Then the insult turned into “systematically and purposefully exerted psychological pressure” from Margaryan to Safarov, according to Bilik news on February 25. Similarly, Azerbaijani Space TV also reported on February 25 that “It turned out that a week before the incident, the killed man and another Armenian officer insulted Safarov in a dormitory. The tension was defused through the intervention of other officers. However, as Safarov did not produce a strong reaction, the Armenian officers regarded this as his cowardice and cruelly insulted him. When they learnt that Safarov was from the currently occupied Cabrayil District, the Armenian officers started insulting him in a crueler way and exasperated him.”
It would be logical to inquire about the source of this information, yet none exists. Azerbaijani news agency Turan said that the information originated from “unofficial sources” on March 3, but in the same report: “[A]sked what was known about the reasons for the incident that led to the killing of an Armenian officer, the [Defense Ministry] spokesman said the investigation into the incident was still under way and that the Hungarian side was not disclosing any information in the interests of the investigation.”
On February 27, the Azerbaijani ombudsman added more twists to the insult: “Not only did he [Armenian officer] play a tape with the voices of suffering Azerbaijani women and girls, but he also cleaned his shoes with an Azerbaijani flag in front of Ramil [Safarov]. At that moment Ramil defended his national honor and responded immediately and correctly to this. I think that the world community should accept this.”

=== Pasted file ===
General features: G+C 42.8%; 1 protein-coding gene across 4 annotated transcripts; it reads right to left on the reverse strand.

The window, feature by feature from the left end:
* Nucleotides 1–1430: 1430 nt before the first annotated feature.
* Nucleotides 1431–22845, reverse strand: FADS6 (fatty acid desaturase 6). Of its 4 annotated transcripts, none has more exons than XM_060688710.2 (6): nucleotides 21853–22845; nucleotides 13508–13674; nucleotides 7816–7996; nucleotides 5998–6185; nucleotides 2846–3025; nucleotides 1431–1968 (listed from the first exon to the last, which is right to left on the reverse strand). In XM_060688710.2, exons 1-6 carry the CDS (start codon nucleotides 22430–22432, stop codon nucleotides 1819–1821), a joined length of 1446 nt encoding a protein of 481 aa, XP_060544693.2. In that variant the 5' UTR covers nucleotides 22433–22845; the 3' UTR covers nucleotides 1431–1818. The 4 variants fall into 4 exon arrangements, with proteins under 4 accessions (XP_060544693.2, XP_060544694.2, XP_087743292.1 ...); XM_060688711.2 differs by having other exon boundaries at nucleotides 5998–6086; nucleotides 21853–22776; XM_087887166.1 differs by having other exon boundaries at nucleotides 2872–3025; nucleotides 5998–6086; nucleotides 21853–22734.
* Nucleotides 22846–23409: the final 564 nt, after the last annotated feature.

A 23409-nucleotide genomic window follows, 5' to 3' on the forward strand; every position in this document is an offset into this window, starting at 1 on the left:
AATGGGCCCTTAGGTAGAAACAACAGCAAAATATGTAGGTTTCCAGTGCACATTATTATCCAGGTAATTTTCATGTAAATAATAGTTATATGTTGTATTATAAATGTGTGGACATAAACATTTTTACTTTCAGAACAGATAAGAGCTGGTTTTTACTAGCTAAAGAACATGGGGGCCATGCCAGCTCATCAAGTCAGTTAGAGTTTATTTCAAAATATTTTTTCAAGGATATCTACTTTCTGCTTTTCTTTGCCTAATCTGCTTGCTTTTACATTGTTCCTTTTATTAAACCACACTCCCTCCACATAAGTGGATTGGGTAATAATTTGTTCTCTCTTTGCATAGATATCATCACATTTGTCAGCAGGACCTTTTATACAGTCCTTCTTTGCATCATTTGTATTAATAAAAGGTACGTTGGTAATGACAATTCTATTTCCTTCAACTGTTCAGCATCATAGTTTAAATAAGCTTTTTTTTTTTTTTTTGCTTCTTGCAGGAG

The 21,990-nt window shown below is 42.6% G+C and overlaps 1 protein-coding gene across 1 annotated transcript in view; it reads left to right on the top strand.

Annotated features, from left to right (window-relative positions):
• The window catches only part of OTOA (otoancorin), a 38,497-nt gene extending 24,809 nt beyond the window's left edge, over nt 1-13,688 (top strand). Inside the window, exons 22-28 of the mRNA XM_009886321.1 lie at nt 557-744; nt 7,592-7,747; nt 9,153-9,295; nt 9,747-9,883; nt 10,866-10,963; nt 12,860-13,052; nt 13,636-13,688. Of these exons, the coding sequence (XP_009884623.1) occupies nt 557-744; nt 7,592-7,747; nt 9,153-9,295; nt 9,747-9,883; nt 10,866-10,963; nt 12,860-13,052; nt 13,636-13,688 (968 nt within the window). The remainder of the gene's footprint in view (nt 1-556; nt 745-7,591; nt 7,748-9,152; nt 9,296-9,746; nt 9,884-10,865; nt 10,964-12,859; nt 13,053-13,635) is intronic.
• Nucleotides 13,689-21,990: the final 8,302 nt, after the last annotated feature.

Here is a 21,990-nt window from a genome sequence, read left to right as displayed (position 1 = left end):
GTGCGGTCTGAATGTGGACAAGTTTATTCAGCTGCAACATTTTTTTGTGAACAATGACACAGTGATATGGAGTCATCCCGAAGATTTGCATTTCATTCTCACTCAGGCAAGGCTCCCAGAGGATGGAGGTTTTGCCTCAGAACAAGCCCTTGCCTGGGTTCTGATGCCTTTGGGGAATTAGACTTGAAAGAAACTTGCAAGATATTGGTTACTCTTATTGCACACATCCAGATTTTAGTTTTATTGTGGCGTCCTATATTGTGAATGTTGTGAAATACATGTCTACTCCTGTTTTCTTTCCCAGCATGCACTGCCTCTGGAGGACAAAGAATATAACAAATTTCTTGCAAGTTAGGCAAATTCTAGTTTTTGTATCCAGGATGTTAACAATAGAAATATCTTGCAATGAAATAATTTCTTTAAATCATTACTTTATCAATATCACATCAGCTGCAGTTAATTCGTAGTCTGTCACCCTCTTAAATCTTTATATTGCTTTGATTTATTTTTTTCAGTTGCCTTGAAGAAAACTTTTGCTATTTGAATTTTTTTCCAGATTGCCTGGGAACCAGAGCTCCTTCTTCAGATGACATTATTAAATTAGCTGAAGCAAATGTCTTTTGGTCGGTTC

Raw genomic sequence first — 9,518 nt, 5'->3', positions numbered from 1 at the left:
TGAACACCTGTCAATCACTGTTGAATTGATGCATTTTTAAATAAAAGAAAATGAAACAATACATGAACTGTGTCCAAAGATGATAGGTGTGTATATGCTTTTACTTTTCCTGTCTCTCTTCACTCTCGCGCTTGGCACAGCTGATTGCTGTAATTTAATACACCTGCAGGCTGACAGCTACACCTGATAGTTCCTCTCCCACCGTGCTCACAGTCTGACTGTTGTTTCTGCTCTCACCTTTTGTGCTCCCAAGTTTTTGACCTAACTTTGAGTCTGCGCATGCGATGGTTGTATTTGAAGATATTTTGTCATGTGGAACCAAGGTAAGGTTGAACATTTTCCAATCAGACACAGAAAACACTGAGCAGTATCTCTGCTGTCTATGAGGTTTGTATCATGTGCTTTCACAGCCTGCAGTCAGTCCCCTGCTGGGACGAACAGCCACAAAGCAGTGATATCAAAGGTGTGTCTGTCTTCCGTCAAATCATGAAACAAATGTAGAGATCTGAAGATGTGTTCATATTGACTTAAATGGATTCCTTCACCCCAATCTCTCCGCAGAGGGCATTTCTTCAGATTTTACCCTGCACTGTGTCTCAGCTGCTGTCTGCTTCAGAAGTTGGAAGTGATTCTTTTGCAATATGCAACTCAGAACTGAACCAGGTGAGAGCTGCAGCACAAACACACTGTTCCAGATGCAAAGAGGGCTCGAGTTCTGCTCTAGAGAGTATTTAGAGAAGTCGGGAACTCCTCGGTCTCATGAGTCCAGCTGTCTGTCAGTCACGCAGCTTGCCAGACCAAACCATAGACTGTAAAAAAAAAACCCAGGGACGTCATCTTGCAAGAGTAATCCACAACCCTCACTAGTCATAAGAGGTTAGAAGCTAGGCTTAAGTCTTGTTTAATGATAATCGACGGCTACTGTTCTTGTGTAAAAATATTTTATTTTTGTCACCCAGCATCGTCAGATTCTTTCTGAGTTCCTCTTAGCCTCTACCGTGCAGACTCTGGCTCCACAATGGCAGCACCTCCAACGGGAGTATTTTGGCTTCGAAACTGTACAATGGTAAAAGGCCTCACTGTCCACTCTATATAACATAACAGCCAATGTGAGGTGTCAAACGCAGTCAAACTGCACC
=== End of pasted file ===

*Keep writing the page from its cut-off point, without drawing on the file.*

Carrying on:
How did the ombudsman learn that a tape of suffering Azerbaijanis was played? And how did Margaryan, age 16 in 1994 during the last possible time any such tape could have been created, have such a tape 10 years later? And why did he bring this tape to Budapest with him? Similarly, how did the ombudsman learn that about a shoe cleaning incident?
Finally, on March 9, there is a third-hand report of repeated insults. Azerbaijani Space TV reported that Safarov’s father met with Safarov and was told about the repeated insults. What seems strange is that it is a reasonable assumption that Safarov’s attorneys instructed him to not admit guilt or discuss possible motives with anyone, even his father. Nonetheless, Safarov’s attorney also spoke to Space TV and said the incident had occurred because of the Armenian officer’s “unethical behavior.” After this, the news about the Safarov case quieted down for a while, but in May, the ombudsman and Safarov’s attorney met with Safarov. The attorney reported that only 10 people had been questioned as witnesses and three forensic examinations had been carried out and that Attorney Ismayilov had not been allowed to closely familiarize himself with the case. Given this, the claims over what occurred during the murder are even stranger.